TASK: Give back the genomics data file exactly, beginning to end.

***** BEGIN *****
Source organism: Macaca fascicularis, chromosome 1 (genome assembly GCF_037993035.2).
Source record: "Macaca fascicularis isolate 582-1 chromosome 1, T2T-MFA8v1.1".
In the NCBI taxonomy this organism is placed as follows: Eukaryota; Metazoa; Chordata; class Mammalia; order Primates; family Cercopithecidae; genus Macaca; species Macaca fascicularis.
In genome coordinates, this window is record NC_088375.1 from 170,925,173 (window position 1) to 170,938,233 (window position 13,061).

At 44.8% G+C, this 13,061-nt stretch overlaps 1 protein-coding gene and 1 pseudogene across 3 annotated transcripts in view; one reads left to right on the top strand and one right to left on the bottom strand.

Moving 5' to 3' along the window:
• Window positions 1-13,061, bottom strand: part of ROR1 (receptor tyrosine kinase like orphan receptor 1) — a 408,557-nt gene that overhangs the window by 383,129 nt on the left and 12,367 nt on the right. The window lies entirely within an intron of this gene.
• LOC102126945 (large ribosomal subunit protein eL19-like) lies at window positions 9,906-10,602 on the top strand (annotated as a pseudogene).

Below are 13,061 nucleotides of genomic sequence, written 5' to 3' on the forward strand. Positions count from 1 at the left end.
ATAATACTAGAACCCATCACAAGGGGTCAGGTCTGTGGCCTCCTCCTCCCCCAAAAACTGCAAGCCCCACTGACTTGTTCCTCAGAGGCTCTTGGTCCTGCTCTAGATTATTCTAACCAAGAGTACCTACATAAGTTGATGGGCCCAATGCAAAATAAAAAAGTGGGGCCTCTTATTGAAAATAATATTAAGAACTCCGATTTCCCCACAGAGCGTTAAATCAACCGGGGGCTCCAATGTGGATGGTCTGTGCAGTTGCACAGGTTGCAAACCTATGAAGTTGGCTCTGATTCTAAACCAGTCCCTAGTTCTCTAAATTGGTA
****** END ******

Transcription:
Source organism: Macaca fascicularis, chromosome 1 (genome assembly GCF_037993035.2).
Source record: "Macaca fascicularis isolate 582-1 chromosome 1, T2T-MFA8v1.1".
In the NCBI taxonomy this organism is placed as follows: Eukaryota; Metazoa; Chordata; class Mammalia; order Primates; family Cercopithecidae; genus Macaca; species Macaca fascicularis.
In genome coordinates, this window is record NC_088375.1 from 170,925,173 (window position 1) to 170,938,233 (window position 13,061).

At 44.8% G+C, this 13,061-nt stretch overlaps 1 protein-coding gene and 1 pseudogene across 3 annotated transcripts in view; one reads left to right on the top strand and one right to left on the bottom strand.

Moving 5' to 3' along the window:
• Window positions 1-13,061, bottom strand: part of ROR1 (receptor tyrosine kinase like orphan receptor 1) — a 408,557-nt gene that overhangs the window by 383,129 nt on the left and 12,367 nt on the right. The window lies entirely within an intron of this gene.
• LOC102126945 (large ribosomal subunit protein eL19-like) lies at window positions 9,906-10,602 on the top strand (annotated as a pseudogene).

Below are 13,061 nucleotides of genomic sequence, written 5' to 3' on the forward strand. Positions count from 1 at the left end.
ATAATACTAGAACCCATCACAAGGGGTCAGGTCTGTGGCCTCCTCCTCCCCCAAAAACTGCAAGCCCCACTGACTTGTTCCTCAGAGGCTCTTGGTCCTGCTCTAGATTATTCTAACCAAGAGTACCTACATAAGTTGATGGGCCCAATGCAAAATAAAAAAGTGGGGCCTCTTATTGAAAATAATATTAAGAACTCCGATTTCCCCACAGAGCGTTAAATCAACCGGGGGCTCCAATGTGGATGGTCTGTGCAGTTGCACAGGTTGCAAACCTATGAAGTTGGCTCTGATTCTAAACCAGTCCCTAGTTCTCTAAATTGGTA